Eat These Foods Together for the Most Health Benefits
Our nutritionist tells you what food duos you should be eating to reap the rewards.
You probably already know that eating whole foods and lots of colorful produce is important to staying healthy. But did you know that the ingredients you use in your salad or what sides you pair with your salmon can affect the absorption of vitamins and other important compounds in your meal?
We asked our Director of Food and Nutrition, Brierley Horton, MS, RD, to weigh in on the best foods to pair together for the most health benefits (because you should get bonus points for making healthy choices!). Here are the wholesome food duos she approves of.
Iron + Vitamin C
This study showed that eating vitamin C and iron together helps your body absorb the iron more efficiently.
Try: This Berry Green Smoothie. The spinach provides lots of iron, while the berries boost the vitamin C.
Eat Vitamins A, D, E, and K + healthy fats
Vitamins A, D, E, and K are fat soluble, so eating them with healthy fats helps your body absorb them more efficiently.
Try: A Spinach, Bacon, and Grueyere Breakfast Strata. The spinach, dairy, and eggs provide vitamins A, D, E, and K, while the bacon and milk provide a healthy dose of fat.
Meat + Rosemary
Cooking meat at high temperatures forms heterocyclic amines, chemicals linked to certain cancers. Rosemary boasts certain antioxidants which can help prevent the formation of heterocyclic amines.
Try: This Olive-Oil Basted Grass-Fed Strip Steak. The steak is seared at high temps and basted with oil and sprigs of rosemary for a delicious (and nutritious) meal.
Calcium+ inulin fiber
You probably know that calcium is key for healthy teeth and bones, but did you know that consuming inulin fiber-rich foods can also assist in the absorption of calcium to help improve your bone mineral mass? You can find inulin fiber in foods like bananas, garlic, and onions. Bonus: inulin fiber is a prebiotic that can help promote and feed good bacteria in your gut.
Try: Potato and Leek Gratin. The leeks provide inulin fiber, while the cheese gives a boost of calcium (and tastes delicious!).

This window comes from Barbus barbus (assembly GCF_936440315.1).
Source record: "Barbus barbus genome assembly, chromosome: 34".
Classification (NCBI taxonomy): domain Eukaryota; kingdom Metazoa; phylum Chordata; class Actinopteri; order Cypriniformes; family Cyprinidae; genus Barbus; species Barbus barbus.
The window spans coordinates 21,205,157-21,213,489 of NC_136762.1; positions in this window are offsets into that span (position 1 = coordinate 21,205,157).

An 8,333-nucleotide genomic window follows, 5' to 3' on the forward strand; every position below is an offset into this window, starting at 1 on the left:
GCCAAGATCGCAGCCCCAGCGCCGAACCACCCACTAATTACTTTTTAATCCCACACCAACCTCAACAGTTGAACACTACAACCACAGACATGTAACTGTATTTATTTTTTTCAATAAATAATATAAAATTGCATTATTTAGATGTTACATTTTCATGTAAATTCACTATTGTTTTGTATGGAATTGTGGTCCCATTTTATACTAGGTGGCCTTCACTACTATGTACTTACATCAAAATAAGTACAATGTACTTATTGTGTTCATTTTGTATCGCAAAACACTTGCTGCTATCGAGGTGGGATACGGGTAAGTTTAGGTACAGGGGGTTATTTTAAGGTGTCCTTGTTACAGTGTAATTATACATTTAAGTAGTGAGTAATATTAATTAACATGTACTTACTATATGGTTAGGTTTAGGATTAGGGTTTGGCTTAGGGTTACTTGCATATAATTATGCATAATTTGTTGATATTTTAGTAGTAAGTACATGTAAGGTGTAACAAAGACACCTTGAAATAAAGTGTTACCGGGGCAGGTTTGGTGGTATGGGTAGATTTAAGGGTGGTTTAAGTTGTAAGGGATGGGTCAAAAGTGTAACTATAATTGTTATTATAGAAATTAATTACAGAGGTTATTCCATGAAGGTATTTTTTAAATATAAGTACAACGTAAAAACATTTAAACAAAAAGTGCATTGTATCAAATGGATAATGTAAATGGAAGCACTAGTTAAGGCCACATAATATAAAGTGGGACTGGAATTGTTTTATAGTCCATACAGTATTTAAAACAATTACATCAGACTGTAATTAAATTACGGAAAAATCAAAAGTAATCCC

Vitamin D + Calcium
Vitamin D helps with the absorption of calcium and supports strong bones and healthy teeth. The National Osteoporosis Foundation says, "Too many Americans fall short of getting the amount of calcium they need every day and that can lead to bone loss, low bone density and even broken bones. " On average, both men and women should be consuming 1,000 mg of calcium daily.
Try: Smoked salmon breakfast casserole. Cheese provides calcium, while fatty salmon boasts vitamin D.
Zinc + vitamin A
The American Optometric Association says, "Zinc is an essential trace mineral, or 'helper molecule'. It plays a vital role in bringing vitamin A from the liver to the retina in order to produce melanin, a protective pigment in the eyes."
Green tea + lemon
Green tea is full of antioxidants called catechins that can boost your metabolism and help fight disease. Squeezing some fresh lemon juice not only helps perk up the flavor of your tea, but a study by Purdue University actually found that adding citrus juice to green tea increases the body’s ability to absorb its antioxidants by more than five times.
Try: Green tea and lemon
Fruit + chocolate
Go ahead, give yourself an excuse to drink wine and eat chocolate (as if you needed one). When you pair quercetin, the antioxidant found in red apples and grapes, with catechins, an antioxidant found in red wine, dark chocolate and berries, they can further help prevent heart disease by inhibiting blood clots and boosting heart health.
Try: A square of dark chocolate with a glass of wine or 1/2 cup of raspberries.
Turmeric + Black Pepper
Turmeric has an antioxidant in it called curcumin. Researchers have associated curcumin with health benefits such as weight loss, improved blood lipids, improved insulin sensitivity, and reduced risk for atherosclerosis. The only problem? Curcumin isn't easily absorbed by the body unless it's paired with piperine, a component found in black pepper. Paired together, piperine can improve curcumin's bioavailability by 1000 times, Time reported.
This story originally appeared on Cooking Light.